Crude oil prices sank Friday after a weaker-than-expected jobs report in the United States cast a cloud over demand in the world's biggest oil consumer.
New York's main futures contract, West Texas Intermediate for September delivery, closed at $106.94 a barrel, down 95 cents from Thursday.
In London trade, Brent North Sea crude for delivery in September fell 59 cents to finish at $108.95 a barrel.
The keenly awaited US monthly jobs report came in mixed and weaker than expected.
The unemployment rate fell to 7.4 percent in July from 7.6 percent in June, but on the downside the US added only 162,000 jobs, far short of expectations. Prior months' job gains were revised lower.
The report weighed on Wall Street stocks and sent the dollar lower.
"If the job market (reading) is lower than anticipated, so is the prospect of demand for oil," said Phil Flynn of Price Futures Group.
Oil retreated after two straight days of gains, which notably found support Thursday from upbeat manufacturing data in the US, China and the eurozone.
"Crude oil continued to trade on its favored correlation with equities" and shrugged off a decline in the dollar, said Tim Evans of Citi Futures.
Typically a weaker dollar encourages demand for the dollar-priced commodity.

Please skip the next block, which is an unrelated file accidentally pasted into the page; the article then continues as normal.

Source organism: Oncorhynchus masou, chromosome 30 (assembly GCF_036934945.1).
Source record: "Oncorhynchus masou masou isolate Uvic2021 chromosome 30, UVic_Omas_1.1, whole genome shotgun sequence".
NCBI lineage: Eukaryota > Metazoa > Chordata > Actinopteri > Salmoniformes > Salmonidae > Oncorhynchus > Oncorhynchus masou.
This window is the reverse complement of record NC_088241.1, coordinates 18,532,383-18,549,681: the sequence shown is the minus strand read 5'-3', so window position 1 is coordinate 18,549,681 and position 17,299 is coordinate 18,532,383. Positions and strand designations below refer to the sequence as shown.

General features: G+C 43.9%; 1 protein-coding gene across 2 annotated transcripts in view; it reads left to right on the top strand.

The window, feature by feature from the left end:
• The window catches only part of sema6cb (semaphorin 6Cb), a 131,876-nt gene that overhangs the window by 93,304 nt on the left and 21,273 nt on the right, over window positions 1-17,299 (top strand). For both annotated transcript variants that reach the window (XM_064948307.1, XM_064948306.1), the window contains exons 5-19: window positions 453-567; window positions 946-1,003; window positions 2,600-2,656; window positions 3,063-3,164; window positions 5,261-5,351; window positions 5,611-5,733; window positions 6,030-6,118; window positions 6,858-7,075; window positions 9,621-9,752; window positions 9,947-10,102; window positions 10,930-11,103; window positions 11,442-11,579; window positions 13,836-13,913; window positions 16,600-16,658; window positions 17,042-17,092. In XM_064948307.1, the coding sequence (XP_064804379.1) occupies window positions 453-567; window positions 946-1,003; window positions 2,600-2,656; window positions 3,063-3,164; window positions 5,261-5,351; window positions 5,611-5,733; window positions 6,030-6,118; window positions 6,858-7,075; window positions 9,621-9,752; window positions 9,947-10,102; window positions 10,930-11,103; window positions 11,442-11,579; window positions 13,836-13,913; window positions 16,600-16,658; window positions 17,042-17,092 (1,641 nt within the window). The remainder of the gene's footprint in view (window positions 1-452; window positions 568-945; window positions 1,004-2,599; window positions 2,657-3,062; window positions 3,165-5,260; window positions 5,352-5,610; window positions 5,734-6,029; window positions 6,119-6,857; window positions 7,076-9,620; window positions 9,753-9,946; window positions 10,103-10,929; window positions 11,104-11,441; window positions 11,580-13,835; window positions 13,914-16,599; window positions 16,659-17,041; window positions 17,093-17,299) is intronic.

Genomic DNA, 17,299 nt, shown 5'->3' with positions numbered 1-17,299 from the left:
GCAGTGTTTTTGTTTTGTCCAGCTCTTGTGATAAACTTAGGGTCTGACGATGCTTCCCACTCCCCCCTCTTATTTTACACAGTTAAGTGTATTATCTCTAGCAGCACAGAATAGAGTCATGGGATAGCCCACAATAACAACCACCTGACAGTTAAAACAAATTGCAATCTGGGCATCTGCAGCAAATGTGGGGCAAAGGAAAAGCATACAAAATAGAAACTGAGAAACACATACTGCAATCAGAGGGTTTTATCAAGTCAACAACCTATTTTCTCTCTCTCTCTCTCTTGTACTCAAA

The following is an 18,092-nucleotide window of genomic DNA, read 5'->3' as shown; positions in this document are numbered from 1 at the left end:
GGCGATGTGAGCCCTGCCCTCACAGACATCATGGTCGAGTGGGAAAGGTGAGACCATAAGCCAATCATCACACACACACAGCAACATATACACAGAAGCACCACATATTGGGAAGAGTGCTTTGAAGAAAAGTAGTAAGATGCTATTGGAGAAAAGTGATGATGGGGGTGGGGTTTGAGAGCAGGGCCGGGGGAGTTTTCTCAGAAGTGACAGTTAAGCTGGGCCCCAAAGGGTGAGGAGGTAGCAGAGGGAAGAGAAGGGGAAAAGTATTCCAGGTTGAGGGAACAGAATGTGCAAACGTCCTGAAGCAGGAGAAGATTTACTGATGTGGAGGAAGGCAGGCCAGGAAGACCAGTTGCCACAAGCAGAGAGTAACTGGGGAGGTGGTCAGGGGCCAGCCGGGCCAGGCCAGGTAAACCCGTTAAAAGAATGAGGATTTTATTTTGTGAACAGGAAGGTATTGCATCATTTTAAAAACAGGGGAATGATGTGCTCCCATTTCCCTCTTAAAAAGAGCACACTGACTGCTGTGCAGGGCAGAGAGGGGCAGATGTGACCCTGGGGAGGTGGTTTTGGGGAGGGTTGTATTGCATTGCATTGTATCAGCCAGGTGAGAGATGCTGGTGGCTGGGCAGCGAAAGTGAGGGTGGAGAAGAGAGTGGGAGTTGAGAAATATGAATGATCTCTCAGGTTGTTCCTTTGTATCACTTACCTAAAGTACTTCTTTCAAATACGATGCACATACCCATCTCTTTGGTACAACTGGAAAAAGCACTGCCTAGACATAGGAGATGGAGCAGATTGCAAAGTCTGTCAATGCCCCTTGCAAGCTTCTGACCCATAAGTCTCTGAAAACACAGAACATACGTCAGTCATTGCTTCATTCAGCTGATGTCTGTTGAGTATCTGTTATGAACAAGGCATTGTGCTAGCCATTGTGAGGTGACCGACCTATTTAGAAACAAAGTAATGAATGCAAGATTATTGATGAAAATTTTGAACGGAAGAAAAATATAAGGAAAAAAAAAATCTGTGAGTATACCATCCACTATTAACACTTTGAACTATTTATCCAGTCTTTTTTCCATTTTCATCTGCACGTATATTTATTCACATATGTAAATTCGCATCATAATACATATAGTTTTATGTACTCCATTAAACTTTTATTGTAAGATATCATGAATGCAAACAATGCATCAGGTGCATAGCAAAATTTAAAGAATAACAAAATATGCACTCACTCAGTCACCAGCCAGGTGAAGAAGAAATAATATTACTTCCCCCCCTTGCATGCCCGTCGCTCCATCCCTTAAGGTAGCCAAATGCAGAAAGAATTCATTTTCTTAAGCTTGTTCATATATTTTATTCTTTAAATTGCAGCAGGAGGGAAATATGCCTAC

The US worldwide alert against possible terrorist attacks in August may be helping to support oil prices from further falls, Flynn said.
On Friday the US State Department warned US citizens to use caution, warning of intelligence indicating Al-Qaeda continued to plan terrorist attacks, particularly in the Middle East-North Africa region in August.
The warning came a day after the US announced some two dozen embassies or consulates would be closed on Sunday as a precaution.
The warnings from the State Department "might be some support to the market going into the weekend -- some risk-premium building here," Flynn said.
Investors also were focused over potential supply disruptions in the Middle East and Africa.
"Protests in Libya's oilfields, insurgents targeting Iraq's pipeline, technical problems and oil thefts in Nigeria (have) brought about worries about the availability of supplies," said Lee Chen Hoay, investment analyst at Phillip Futures.